human papillomavirus

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human papillomavirus

(HPV), any of a family of more than 100 viruses that cause various growths, including plantar wartswart,
circumscribed outgrowth of the skin caused by a filterable virus that is readily transmitted. Warts may appear anywhere on the skin but are most common on the hands.
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 and genital warts, a sexually transmitted diseasesexually transmitted disease
(STD) or venereal disease,
term for infections acquired mainly through sexual contact. Five diseases were traditionally known as venereal diseases: gonorrhea, syphilis, and the less common granuloma inguinale, lymphogranuloma venereum, and
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. Genital warts, sometimes called condylomata acuminata, are soft and often occur in clusters. They can occur internally or externally, but even in the absence of warts the virus may be present and transmittable. Problems can result from untreated warts, which can grow quite large, or, in rare cases, from infection of an infant during delivery. In addition, about a dozen strains of HPV are associated with cancercancer,
in medicine, common term for neoplasms, or tumors, that are malignant. Like benign tumors, malignant tumors do not respond to body mechanisms that limit cell growth.
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 of the cervix, vulva, vagina, penis, anus, and mouth and throat, and HPV 16 has been shown to be associated with some forms of Kaposi's sarcoma (see AIDSAIDS
or acquired immunodeficiency syndrome,
fatal disease caused by a rapidly mutating retrovirus that attacks the immune system and leaves the victim vulnerable to infections, malignancies, and neurological disorders. It was first recognized as a disease in 1981.
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) and throat cancer.

Transmission of HPV strains is often the result of sexual contact, but it can also occur as the result of any skin-to-skin contact involving the mouth or genitals. Detectable warts can be or removed, usually by chemicals, freezing, or laser, but often recur. Intralesional alpha interferon has been effective in the treatment of genital warts. A vaccine approved by the Food and Drug Administration in 2006 can protect a woman against those strains that cause most cases of cervical cancer and genital warts, and a study has shown it may also protect against related throat cancers. HPV vaccination is now recommended for both girls and boys beginning at 11 to 12 years of age.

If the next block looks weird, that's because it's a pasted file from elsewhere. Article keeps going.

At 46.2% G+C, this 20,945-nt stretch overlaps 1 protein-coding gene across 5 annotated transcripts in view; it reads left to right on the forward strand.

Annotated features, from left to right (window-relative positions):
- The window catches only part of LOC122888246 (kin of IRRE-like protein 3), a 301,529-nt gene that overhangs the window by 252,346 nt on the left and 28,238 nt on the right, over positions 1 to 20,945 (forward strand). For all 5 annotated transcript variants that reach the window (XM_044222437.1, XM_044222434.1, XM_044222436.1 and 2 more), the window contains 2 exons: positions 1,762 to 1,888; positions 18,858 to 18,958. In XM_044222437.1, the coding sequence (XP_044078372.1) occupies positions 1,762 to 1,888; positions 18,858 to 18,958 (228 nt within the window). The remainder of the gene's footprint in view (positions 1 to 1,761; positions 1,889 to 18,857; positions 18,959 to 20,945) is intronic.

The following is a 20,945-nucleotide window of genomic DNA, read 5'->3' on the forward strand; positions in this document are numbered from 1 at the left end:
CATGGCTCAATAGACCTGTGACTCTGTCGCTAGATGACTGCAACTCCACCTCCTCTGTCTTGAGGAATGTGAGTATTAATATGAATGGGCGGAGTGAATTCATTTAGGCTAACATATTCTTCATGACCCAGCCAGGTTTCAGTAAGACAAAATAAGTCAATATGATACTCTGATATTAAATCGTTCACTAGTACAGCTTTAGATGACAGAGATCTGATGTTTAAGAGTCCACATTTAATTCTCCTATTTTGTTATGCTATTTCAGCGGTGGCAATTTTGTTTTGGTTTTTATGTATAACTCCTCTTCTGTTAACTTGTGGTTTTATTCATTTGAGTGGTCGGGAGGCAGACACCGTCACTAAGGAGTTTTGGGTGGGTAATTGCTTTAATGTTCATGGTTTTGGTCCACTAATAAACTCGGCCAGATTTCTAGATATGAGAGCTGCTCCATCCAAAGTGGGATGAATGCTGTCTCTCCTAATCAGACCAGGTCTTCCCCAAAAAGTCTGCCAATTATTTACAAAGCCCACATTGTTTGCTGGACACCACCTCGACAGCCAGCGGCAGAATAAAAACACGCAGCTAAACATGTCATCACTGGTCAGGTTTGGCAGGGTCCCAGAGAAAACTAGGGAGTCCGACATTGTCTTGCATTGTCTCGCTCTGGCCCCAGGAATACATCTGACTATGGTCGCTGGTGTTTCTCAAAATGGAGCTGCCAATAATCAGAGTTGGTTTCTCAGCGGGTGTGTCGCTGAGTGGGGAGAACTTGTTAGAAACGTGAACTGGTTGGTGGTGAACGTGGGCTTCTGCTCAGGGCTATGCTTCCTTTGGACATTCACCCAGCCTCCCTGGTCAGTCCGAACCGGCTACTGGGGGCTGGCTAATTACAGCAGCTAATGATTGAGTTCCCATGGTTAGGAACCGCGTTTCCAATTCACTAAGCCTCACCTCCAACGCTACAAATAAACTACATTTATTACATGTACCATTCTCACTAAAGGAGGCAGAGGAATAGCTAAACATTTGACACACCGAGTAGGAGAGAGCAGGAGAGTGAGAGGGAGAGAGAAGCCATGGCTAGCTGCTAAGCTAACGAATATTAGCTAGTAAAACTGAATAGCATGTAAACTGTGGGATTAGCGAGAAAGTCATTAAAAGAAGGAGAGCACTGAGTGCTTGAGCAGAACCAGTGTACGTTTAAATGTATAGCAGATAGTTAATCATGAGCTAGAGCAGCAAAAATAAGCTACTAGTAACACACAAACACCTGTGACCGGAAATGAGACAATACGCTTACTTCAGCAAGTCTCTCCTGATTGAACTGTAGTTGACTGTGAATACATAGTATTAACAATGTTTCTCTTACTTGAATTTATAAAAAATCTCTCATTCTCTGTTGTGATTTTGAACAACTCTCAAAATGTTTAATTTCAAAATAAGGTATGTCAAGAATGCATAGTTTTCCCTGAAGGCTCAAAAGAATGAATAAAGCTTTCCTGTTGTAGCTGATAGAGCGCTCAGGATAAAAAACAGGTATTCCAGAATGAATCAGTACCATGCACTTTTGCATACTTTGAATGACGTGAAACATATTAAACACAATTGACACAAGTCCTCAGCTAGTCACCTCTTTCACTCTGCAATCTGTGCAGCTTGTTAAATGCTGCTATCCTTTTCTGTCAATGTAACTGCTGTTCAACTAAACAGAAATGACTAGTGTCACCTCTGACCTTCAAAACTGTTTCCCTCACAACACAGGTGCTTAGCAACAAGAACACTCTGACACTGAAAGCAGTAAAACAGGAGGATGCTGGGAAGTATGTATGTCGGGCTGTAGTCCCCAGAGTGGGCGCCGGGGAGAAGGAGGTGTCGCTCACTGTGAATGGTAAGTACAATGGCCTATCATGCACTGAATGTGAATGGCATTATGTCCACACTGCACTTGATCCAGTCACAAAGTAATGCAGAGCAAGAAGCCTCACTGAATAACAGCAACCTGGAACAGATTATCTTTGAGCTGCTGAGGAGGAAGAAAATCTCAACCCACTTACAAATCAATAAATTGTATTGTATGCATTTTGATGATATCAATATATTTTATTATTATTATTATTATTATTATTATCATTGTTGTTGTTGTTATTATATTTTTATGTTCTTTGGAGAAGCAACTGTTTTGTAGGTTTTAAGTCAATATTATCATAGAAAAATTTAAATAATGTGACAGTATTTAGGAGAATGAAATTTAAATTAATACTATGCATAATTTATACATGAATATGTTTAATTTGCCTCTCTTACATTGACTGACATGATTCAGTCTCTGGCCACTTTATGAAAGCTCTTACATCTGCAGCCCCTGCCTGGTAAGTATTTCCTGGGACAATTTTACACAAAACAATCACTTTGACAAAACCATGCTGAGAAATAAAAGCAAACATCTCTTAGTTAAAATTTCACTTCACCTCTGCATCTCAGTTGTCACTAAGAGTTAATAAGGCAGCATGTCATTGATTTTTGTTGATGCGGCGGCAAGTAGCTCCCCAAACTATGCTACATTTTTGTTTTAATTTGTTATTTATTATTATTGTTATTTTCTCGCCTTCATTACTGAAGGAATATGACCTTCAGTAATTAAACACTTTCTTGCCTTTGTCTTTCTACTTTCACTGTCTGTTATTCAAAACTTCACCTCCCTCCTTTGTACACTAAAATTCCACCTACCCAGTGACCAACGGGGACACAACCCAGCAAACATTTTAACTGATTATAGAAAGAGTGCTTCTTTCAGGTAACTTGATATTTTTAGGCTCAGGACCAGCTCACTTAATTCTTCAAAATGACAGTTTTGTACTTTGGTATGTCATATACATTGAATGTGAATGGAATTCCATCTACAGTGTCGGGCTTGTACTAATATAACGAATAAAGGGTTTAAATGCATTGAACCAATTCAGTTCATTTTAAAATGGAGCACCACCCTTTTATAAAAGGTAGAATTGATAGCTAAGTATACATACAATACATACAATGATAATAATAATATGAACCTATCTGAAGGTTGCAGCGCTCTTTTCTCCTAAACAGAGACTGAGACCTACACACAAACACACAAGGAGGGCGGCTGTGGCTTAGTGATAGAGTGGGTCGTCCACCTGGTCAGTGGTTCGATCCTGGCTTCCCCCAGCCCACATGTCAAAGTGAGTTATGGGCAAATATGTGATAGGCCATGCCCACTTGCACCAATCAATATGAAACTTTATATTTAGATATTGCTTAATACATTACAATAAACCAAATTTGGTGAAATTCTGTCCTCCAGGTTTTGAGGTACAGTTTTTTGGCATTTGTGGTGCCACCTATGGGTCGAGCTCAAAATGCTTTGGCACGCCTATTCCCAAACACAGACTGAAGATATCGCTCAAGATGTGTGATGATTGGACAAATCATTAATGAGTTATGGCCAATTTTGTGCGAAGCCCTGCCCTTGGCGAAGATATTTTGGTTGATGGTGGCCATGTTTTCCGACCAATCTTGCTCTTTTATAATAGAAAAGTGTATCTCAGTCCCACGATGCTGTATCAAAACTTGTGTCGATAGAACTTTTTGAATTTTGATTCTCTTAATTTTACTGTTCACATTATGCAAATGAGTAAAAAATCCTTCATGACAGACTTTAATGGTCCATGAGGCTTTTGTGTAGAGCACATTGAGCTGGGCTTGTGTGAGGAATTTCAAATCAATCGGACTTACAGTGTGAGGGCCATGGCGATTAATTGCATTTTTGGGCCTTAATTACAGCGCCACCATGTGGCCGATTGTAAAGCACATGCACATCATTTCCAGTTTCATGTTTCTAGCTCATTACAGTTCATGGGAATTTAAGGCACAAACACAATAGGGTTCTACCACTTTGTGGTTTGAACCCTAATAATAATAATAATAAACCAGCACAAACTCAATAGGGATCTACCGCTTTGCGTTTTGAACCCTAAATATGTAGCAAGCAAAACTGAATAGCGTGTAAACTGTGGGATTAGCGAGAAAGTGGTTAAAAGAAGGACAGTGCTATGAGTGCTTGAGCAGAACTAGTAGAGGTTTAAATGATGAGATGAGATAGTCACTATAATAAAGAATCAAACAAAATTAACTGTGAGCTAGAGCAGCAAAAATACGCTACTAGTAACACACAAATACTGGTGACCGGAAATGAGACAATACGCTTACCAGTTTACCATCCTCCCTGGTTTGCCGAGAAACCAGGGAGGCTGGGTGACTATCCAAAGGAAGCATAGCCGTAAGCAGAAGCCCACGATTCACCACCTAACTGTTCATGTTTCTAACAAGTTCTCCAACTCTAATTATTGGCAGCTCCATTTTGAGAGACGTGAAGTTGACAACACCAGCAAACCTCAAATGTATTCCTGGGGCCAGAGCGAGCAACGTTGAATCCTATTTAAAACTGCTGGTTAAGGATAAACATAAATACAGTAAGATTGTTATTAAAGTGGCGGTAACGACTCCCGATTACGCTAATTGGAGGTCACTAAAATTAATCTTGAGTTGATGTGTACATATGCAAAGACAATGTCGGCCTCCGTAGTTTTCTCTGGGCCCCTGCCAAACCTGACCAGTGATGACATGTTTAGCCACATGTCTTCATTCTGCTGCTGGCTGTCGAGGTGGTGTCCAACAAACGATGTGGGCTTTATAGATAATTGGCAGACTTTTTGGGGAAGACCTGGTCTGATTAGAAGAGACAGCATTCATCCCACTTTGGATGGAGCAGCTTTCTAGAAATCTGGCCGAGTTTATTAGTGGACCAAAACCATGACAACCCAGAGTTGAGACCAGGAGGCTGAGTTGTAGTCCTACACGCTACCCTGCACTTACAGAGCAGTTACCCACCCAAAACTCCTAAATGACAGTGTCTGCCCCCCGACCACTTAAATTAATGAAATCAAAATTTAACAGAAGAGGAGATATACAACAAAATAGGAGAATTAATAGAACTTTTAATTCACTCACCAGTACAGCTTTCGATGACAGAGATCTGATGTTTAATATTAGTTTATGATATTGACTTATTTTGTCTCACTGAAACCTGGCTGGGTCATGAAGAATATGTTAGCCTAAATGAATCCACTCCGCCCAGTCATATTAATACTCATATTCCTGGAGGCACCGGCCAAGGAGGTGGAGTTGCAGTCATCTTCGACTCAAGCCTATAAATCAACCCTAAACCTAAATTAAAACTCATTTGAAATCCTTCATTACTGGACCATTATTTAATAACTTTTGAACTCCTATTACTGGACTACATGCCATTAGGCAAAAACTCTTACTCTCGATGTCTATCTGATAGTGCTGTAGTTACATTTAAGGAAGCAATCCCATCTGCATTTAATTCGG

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human papillomavirus

[¦yü·mən ‚pap·ə′lō·mə ‚vī·rəs]
(medicine)
One of a family of more than 100 different viruses, most commonly spread via sexual contact, that cause warts on the hands and feet and in the genital area; several types are associated with premalignant and malignant changes in the cervix. Abbreviated HPV.
McGraw-Hill Dictionary of Scientific & Technical Terms, 6E, Copyright © 2003 by The McGraw-Hill Companies, Inc.
References in periodicals archive ?
Sociodemographic factors associated with high-risk human papillomavirus infection.
Key words: Human Papillomavirus (HPV), HPV vaccination, college males, sexually transmitted infection (STI)
Analysis of oral papillomas, leukoplakias, and invasive carcinomas for human papillomavirus type related DNA.
Highlights of prescribing information: Gardasil 9 (human papillomavirus 9-valent vaccine, recombinant).
Selon les previsions, le taux des cancers oropharyngiens associes au papillomavirus humain (VPH) devrait croitre a un rythme important au cours des prochaines decennies.
Diseases associated with human papillomavirus infection.
Human papillomavirus is a sexually transmitted infection, estimated to cause 5 percent of human cancers.
[2.] Hunt R, Hwa C, Tzu J, Patel R, Tyring SK, Stein J: Multiple human papillomavirus 16 associated digital squamous-cell carcinomas in an immunocompetent woman with prior human papillomavirus related genital carcinoma.
Detection of human papillomavirus by PCRMany varieties of (HPV) genotypes infecting the anogenitaltract can be detected by PCR technique.
Natural history of the infection for human papillomavirus: an actualization.
99.7% of cervical cancers are caused by persistent human papillomavirus (HPV) infection which causes changes to the cervical cells.